On April 28, 2016, President Enrique Peña Nieto sent to the Senate two bills for amendments to Articles 107 and 123 of the Mexico’s Federal Constitution and for additions to the Federal Labor Law covering: (i) union contract registration and filing requirements, (ii) rules to exercise the right to strike in order to execute a union contract, and (iii) rules on evidence of headcount representation in case of a labor dispute.
The statement of purpose for the bill on amendments to the Mexico’s Federal Constitution acknowledges the imminent need to modernize certain institutions and the labor justice system. The intention is to transform the current Conciliation and Arbitration Boards, both federal and state, into regular courts. If the bill is passed, this will eliminate the concept of special board president, who will become a judge, and the decisions issued by the current labor boards will no longer be called “awards” but rather “rulings and judgments.”
To strengthen the conciliation function contemplated by the 2012 Labor Law Reform, one or more Conciliation Centers will be created, both at federal and state levels, for the purpose of holding mandatory individual conciliation hearings. The federal Conciliation Centers will have jurisdiction on: (i) registration of union contracts and labor organizations, and (ii) other administrative-law actions related to such registrations.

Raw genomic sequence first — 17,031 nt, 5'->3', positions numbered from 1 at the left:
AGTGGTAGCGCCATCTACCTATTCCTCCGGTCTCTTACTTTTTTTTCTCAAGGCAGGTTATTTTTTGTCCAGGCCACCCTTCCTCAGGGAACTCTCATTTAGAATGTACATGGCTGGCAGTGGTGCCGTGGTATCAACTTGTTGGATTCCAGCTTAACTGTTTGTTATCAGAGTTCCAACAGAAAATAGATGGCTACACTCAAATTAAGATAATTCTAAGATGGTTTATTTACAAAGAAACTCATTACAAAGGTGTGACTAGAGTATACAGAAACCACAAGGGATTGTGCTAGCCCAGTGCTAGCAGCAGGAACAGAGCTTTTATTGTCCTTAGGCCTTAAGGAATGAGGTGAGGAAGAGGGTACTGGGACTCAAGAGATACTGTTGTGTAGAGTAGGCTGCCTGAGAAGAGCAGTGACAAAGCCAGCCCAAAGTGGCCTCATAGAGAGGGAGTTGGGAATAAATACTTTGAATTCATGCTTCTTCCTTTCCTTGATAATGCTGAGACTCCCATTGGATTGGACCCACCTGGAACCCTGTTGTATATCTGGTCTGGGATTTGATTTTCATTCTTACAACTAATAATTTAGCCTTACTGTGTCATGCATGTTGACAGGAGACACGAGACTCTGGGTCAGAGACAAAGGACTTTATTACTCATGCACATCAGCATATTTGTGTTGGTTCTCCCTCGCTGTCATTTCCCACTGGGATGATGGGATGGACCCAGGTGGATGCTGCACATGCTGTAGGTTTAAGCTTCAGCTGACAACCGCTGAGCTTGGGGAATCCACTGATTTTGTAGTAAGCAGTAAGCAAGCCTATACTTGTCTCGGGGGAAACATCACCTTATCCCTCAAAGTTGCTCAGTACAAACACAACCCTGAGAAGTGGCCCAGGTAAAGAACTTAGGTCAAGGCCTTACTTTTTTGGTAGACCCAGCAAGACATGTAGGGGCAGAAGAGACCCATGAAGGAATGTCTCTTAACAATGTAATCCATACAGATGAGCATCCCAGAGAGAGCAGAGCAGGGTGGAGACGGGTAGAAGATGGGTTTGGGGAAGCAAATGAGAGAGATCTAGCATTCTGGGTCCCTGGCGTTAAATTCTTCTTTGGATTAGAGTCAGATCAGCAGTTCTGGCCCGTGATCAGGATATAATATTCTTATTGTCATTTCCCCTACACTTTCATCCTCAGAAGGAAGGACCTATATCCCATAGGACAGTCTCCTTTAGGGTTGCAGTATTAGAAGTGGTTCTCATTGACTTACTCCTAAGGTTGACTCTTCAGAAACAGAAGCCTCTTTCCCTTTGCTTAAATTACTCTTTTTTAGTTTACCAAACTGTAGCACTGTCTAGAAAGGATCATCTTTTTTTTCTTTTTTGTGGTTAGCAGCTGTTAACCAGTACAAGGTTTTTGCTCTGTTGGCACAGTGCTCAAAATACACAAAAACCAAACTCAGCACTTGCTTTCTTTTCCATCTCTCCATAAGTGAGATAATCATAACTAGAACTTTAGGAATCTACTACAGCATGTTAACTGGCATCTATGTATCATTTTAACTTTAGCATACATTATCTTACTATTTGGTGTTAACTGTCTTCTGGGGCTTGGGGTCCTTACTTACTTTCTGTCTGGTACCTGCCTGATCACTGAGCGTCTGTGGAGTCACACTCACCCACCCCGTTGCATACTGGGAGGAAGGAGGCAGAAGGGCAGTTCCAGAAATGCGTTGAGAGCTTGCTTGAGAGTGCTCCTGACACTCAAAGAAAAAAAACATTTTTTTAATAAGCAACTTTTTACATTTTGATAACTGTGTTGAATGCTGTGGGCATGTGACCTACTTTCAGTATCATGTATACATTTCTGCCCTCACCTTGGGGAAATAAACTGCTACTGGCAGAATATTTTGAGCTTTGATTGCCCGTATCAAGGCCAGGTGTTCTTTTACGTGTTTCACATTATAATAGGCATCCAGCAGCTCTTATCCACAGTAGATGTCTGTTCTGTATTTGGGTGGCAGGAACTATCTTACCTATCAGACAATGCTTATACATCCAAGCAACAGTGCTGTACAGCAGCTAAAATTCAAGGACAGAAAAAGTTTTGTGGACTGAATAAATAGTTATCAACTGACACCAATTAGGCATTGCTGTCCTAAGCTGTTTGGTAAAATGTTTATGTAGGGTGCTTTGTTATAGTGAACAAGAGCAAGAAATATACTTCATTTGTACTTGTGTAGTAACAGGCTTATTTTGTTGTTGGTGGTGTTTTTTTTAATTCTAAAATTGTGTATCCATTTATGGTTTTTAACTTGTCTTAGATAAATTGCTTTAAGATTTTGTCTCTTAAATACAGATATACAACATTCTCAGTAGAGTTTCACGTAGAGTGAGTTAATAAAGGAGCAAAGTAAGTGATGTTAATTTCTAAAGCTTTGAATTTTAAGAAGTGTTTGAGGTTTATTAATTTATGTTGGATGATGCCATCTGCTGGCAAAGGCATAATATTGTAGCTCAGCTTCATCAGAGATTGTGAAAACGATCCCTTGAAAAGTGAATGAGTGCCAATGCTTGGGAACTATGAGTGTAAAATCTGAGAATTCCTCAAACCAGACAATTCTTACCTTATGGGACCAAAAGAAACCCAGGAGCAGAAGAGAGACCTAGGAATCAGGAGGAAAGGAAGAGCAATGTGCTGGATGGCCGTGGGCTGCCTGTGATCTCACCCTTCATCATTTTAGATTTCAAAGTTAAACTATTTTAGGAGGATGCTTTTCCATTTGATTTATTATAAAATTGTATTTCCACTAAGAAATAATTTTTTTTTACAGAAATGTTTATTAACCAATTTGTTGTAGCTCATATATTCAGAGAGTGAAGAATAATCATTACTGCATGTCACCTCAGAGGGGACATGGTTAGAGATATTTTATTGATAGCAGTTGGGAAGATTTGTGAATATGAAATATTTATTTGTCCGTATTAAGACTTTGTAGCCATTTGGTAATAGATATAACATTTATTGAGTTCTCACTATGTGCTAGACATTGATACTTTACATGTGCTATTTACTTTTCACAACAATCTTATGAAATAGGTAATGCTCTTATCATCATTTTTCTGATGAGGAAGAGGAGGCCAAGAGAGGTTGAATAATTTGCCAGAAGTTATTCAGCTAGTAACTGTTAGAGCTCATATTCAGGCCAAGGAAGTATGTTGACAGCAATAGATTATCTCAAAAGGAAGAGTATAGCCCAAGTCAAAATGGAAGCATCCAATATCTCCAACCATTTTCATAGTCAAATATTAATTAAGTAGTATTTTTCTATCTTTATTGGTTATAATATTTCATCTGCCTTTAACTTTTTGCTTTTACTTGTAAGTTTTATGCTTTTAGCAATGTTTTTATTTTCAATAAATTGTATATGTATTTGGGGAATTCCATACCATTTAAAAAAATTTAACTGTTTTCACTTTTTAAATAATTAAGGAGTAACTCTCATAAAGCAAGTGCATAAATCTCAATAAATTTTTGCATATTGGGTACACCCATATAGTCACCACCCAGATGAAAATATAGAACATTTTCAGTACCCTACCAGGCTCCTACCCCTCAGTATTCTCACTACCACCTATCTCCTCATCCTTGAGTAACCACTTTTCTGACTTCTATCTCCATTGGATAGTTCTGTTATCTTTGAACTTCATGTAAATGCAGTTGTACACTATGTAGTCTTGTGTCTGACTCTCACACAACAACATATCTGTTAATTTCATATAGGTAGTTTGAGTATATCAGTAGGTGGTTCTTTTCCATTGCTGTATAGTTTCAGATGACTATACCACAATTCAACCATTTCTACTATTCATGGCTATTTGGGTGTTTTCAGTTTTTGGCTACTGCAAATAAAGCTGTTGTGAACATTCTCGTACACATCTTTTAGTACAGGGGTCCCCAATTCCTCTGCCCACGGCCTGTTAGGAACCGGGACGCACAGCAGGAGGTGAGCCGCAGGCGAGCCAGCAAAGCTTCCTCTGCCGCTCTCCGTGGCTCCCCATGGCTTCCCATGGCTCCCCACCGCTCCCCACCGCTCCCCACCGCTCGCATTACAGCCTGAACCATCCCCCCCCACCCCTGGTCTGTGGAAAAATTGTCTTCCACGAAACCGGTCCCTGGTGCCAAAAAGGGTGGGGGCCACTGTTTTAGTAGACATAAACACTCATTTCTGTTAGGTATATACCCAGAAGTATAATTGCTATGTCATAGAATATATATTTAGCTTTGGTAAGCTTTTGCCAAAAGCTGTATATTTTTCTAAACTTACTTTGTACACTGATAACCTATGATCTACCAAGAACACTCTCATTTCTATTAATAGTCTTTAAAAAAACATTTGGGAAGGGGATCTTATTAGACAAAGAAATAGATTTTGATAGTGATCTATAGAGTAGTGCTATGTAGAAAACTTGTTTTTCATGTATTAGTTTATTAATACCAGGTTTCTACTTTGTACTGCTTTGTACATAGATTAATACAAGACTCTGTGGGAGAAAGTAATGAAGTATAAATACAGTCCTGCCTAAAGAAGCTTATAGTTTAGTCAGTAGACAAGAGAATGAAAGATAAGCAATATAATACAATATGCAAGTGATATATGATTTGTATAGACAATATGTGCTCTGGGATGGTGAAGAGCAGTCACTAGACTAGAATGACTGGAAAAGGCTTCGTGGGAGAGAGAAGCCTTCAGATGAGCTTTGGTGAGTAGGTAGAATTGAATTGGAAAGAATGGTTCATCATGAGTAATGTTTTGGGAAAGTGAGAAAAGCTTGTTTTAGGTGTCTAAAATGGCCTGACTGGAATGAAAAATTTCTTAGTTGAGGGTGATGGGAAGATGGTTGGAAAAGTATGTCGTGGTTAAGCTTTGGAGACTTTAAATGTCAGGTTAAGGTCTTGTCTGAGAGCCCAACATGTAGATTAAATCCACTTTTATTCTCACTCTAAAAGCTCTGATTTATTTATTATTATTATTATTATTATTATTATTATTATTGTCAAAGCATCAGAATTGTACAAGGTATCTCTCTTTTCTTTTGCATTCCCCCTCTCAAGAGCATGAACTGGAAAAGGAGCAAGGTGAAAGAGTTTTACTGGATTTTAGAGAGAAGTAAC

On the other hand, the proposed amendment to the Federal Labor Law seeks to improve the statutory procedure for filing and registering union contracts. It proposes that for the first-time registration of a union contract, documents which are additional to those already contemplated by the present Federal Labor Law should also be filed, among which are: employee payroll, and copy of documents supporting the payment of taxes and employee enrollment in the Mexican Social Security Institute. After receipt of the registration application, the registrar will confirm that the bargain unit is indeed in operation with employees performing permanent and essential services for the employer.
Finally, new rules for filing of headcount representation evidence are added to the Federal Labor Law, as the registrar will have the obligation to obtain and maintain a reliable employee roaster so as to implement a method to identify employees and to ensure that the place where the headcount is to be conducted meets the physical and safety standards required to guarantee a smooth exercise of the right to vote, and that votes are counted in the most transparent and open fashion.
If all the sections of the bills are passed under their Second Transitory Articles, the required legislative changes at federal and state levels, will have to be enacted within one year after the bills become law.
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Mexico City, May 17th 2016.